As I have a shockingly sweet tooth, cake comes very high up on my list of favourite foods. I particularly love a rich fruit cake with marzipan and royal icing.Read More
I’ve never seen Hadrian’s Wall. So when, during an autumnal visit to Northumberland in England, I was given the opportunity to join a party planning a gentle stroll around a section of Hadrian’s Wall I eagerly accepted.Read More
One of the most valuable writing tips I think anyone ever passed onto me was “Don’t get it right, get it written”.
In other words kill that maddening editor who sits on your shoulder criticising every word you write and holding you back while it spends hours hunting for that perfect sentence, or just the right word. Just write. It doesn’t matter if you write garbage. You can always go back and fix it later.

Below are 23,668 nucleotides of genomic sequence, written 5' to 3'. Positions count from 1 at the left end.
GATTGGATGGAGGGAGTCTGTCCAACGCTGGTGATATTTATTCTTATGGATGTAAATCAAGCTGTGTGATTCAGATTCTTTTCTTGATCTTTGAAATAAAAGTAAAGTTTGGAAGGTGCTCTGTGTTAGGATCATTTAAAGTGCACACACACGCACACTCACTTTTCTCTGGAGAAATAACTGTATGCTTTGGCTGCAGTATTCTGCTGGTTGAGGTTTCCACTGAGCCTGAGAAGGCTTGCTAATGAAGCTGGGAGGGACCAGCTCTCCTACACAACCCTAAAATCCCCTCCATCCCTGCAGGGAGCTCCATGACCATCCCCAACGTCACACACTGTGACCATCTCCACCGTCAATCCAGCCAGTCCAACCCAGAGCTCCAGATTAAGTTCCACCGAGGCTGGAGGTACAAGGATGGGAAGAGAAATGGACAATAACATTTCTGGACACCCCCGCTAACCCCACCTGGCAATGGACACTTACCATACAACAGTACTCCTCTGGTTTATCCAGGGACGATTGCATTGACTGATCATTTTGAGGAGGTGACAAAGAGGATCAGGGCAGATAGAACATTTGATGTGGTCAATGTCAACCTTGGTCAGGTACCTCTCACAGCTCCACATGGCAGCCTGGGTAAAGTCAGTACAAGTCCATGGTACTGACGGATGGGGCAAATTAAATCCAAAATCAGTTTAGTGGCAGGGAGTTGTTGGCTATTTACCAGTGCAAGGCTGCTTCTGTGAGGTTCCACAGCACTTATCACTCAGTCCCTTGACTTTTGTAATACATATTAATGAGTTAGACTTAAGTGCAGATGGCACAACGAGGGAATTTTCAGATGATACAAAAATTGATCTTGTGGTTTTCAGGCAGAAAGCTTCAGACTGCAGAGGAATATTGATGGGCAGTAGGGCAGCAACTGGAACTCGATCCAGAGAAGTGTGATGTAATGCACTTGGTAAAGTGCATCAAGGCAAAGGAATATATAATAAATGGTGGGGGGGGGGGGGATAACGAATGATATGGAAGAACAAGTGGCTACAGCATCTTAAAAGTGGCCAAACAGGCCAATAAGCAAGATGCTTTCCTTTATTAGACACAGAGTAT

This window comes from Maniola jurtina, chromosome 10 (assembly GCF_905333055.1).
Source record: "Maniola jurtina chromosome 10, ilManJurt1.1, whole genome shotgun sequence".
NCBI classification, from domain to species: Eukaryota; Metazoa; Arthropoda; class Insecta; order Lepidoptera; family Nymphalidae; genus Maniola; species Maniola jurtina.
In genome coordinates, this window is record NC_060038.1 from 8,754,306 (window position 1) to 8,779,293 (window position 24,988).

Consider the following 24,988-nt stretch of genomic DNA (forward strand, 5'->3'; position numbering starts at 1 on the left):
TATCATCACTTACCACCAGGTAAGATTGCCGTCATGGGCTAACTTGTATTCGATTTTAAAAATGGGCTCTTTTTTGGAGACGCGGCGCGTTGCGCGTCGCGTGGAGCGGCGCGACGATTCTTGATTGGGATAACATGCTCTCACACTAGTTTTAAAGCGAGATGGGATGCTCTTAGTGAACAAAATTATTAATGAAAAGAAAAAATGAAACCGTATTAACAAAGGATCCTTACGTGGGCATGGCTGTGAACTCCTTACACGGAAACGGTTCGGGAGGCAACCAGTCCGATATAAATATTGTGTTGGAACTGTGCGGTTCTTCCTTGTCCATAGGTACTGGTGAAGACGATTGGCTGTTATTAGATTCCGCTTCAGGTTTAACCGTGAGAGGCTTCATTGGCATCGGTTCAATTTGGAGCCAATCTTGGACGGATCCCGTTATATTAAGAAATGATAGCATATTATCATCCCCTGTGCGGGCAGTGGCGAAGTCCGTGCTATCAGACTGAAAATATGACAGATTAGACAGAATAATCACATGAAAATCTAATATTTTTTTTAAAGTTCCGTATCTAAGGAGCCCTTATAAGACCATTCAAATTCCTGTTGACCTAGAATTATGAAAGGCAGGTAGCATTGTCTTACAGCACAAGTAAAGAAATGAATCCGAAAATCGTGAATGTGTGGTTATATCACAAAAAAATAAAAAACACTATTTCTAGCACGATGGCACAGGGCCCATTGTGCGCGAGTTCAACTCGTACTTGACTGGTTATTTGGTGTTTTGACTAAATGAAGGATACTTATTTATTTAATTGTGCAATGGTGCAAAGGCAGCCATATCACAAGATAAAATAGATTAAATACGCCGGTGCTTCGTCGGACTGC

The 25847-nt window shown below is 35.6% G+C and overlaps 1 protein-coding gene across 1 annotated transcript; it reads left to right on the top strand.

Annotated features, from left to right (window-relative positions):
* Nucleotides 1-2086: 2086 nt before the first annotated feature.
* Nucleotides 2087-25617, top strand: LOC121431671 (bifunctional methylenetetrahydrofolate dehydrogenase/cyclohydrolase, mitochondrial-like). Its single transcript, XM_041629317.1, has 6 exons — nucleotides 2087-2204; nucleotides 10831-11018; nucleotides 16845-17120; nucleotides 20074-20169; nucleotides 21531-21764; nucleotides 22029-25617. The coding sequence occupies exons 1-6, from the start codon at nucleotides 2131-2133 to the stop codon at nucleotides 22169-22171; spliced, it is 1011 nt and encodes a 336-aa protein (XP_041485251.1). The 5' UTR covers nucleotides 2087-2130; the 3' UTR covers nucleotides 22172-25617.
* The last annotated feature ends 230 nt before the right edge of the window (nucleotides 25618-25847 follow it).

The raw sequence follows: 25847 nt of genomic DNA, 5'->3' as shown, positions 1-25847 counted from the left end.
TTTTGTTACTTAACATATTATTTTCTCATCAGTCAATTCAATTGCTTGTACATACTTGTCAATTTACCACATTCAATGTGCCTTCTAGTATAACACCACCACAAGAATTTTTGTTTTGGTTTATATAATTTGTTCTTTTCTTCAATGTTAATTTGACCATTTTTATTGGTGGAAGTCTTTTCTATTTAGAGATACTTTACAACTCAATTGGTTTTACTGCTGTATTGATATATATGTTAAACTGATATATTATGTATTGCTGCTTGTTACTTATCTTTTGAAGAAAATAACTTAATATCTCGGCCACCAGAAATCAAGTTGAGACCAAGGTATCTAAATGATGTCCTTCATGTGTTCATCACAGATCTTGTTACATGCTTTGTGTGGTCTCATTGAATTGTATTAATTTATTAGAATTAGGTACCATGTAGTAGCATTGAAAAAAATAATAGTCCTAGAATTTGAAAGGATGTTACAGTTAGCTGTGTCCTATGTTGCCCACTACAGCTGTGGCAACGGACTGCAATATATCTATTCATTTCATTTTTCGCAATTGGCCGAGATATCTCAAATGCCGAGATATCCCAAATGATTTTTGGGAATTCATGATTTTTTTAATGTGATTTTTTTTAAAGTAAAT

Here are 4 more great writing tips.
1) Read your work out aloud. This is an incredibly valuable tip. Writers often get so close to their work they miss glaringly obvious errors. If you read your work aloud it helps to pick out the mistakes. Reading out aloud also helps you spot long-winded sentences, poorly constructed sentences and sentences that just don’t make sense!
2) Join a critique group. Again very useful advice. It’s always good to get a second, or third or fourth opinion of your work as it progresses; to find out what works and what doesn’t; what is clear and what doesn’t make sense; where readers stumble over your words. As I have to submit fresh work to my critique group before every meeting, it also ensures I keep writing, which is no mean feat seeing as I have to fit writing in with a hectic day job.
3) Cut the clutter. Don’t litter your work with unneccessary words. Keep it lean. Most writers have their pet words they tend to use, or overuse. For me it’s starting sentences with “Well…” Here are some words which generally don’t add much value and can probably be cut out of your story:
4) Use strong verbs. Rather than littering your work with adverbs and adjectives try and use a strong verb instead. It will give your work more power – don’t let your heroine walk hurriedly to the bus stop have her dash there or rush there both words that make it clear she’s in a hurry!